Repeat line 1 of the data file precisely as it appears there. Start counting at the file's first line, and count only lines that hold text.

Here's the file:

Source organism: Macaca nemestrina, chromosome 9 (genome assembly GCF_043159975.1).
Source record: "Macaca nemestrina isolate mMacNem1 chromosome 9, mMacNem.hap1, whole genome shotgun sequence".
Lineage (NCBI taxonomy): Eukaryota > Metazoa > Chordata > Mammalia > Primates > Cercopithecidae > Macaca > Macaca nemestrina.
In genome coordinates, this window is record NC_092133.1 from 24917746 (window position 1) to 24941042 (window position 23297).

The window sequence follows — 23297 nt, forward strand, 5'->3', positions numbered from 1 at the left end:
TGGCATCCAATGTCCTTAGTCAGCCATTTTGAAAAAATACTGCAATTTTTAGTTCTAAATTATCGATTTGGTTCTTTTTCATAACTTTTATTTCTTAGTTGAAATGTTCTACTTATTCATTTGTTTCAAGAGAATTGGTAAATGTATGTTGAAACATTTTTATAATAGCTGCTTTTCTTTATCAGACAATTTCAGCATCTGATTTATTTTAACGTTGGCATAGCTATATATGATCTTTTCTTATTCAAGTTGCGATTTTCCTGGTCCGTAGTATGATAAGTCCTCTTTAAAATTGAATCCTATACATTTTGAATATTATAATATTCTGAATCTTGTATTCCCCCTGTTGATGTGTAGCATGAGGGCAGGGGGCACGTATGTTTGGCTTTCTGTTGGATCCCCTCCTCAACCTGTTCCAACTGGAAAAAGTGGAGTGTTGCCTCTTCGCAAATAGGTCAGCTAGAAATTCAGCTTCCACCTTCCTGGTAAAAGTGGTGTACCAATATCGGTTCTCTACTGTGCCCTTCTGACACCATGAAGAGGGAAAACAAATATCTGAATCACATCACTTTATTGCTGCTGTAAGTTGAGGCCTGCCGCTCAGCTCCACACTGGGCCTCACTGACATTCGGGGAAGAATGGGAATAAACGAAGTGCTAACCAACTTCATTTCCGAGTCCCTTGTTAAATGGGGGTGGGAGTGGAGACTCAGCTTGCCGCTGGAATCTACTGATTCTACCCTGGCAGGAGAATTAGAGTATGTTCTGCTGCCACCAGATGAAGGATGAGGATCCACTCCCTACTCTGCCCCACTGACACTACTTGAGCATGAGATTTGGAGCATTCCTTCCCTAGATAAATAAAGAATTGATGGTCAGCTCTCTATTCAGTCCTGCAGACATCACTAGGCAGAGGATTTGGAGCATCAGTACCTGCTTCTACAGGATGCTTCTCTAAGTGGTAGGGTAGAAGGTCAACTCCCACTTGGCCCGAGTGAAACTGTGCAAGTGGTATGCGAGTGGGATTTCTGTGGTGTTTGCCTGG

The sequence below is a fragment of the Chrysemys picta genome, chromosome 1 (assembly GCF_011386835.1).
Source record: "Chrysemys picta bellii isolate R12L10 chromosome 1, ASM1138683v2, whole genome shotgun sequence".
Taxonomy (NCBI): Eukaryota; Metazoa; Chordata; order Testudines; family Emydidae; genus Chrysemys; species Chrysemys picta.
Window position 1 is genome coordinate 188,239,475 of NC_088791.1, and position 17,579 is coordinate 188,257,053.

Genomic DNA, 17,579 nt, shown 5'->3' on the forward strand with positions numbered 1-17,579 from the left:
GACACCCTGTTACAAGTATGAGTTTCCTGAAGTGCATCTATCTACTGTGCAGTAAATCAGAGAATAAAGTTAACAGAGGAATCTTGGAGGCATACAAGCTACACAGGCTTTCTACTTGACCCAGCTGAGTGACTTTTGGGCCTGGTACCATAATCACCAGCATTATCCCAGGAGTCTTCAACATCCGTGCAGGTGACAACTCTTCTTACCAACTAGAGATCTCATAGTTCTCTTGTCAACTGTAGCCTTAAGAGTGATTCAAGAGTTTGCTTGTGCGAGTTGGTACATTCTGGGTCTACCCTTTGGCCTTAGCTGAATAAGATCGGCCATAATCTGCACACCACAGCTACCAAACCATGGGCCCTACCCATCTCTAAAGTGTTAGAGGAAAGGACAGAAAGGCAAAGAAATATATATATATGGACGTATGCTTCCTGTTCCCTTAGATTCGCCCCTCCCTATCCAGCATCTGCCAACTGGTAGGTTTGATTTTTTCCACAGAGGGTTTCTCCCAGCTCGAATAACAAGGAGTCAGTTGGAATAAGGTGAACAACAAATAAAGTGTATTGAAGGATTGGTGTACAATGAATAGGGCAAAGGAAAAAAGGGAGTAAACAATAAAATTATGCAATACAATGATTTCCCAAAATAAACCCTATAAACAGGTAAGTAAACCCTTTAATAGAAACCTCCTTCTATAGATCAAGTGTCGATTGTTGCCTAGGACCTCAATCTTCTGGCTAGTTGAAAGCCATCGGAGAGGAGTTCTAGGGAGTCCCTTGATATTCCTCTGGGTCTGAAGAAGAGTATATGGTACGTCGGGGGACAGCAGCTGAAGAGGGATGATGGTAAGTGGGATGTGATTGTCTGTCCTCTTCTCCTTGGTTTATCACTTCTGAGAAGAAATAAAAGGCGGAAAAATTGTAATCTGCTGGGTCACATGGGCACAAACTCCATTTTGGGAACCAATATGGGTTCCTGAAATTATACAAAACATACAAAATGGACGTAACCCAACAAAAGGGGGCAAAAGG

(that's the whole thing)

Source organism: Macaca nemestrina, chromosome 9 (genome assembly GCF_043159975.1).